The Magna Carta and the companion document the Charter of the Forest are a rare example of what happens when you push Monarchic rights too far. The Magna Carta disafforests all of the land taken by the crown during John’s reign and basically ensures that it can never happen again. The Charter of the Forest basically establishes personal property law. In one fell swoop the Magna Carta gets rid of unreasonable taxation, unreasonable seizure, establishes due process of law and ensures a properly sized pint.
We have signs here in ma threatening people if they "steal" the rocks from beaches. We also have pre-schools that teach our children it is harmful (to the rock)to paint them. I don't think I want to know what the environmental police actually police. Wonder what their budget is?
Support your local government spending infrastructure investment.
Nothing like stopping by Home Depot in the morning to pick up some material in my plain-Jane 2005 Chevy work truck and seeing the school board and water department and sheriff's office work trucks there - not a one of them over two years old and all of them bigger and shinier and nicer than mine. Strange that I can't afford a new truck but I'm buying all my servants trucks.
I've had run in's with these folks ... and they are NOT game wardens. MA has those too. But the MA EPA is among the largest and most empowered state environmental agencies. Any "district", "habitat" or "conservation" area is under their jurisdiction. And many of these are "air rights" in that they cover your front lawn not just the woods or fields beyond your property line.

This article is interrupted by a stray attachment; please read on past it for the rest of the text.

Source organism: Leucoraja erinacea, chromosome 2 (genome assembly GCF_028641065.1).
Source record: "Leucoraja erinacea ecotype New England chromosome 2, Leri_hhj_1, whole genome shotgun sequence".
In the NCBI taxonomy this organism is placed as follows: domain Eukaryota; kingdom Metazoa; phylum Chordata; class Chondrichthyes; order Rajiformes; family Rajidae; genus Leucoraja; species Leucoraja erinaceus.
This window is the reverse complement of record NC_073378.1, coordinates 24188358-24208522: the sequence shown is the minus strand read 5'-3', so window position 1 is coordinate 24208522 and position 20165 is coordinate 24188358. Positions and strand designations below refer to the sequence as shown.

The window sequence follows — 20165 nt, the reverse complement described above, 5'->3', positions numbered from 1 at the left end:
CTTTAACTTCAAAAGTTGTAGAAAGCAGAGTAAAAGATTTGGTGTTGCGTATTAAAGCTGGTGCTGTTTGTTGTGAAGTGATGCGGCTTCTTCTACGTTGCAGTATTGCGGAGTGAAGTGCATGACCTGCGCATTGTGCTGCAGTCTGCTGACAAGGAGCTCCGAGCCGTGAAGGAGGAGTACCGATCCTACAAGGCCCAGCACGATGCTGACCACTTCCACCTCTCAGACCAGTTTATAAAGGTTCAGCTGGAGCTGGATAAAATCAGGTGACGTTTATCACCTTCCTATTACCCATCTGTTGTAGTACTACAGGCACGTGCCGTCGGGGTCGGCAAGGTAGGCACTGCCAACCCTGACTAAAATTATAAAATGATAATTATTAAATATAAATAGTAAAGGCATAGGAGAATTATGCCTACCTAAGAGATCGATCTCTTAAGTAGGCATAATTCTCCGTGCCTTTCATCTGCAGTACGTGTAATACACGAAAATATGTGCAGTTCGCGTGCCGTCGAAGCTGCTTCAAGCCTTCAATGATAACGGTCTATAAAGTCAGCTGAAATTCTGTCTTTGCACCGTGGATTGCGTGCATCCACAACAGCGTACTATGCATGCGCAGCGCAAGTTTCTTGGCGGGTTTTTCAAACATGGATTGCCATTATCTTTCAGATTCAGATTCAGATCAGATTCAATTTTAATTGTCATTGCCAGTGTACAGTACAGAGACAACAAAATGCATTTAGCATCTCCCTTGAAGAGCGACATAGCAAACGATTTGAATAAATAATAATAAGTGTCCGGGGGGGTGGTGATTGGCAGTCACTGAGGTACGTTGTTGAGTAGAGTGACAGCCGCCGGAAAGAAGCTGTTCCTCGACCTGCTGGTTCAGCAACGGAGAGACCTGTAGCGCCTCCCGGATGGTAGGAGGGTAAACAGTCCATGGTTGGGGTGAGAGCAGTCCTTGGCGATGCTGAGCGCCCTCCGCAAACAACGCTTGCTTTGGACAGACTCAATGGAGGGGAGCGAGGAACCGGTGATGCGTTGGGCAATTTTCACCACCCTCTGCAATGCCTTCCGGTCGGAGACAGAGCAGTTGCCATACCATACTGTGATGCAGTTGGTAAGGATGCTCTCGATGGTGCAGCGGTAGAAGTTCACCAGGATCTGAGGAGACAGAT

Once I was cutting the tops out of some bushes so my aged mother could see the ducks on the pond behind her house on Cape Cod. As I'm finishing, here comes the Town Environmental Officer (who, by the way, carried a side arm) to cite me for destroying conservation habitat. He walked on the property without warrant or warning. And the bushes were well inside the property line - at least 8-10'.
Later on when I sold my parent's house, the MA EPA had to sign off on environment easement restrictions (e.g., endangered frog habitat, indigenous plants habitat, water conservation district, etc., etc.) in order to complete the title transfer - an exercise that took nearly 3 months and cost a couple thousand bucks.
The inherent cronyism in MA is amazing. As Mr. BD has shared in posts about his parent's farm, your property is not your property. The state compels you to "hire" lawyers and engineers to so much as plant a freakin' daylily! The "police" and the weapons are just icing on the coercive cake.
First it is not MassEPA--it is Mass Department of Environmental Protection. DEP. And their law enforcement arm mostly deals with illegal dumping, such as the contractor who takes the asbestos shingles off your house and dumps them into a quarry, rather taking them to the licensed disposal facility you paid for. Yes they are law enforcement, and if you consider that waste hauling and handling is often associated with criminal enterprises, it makes perfect sense.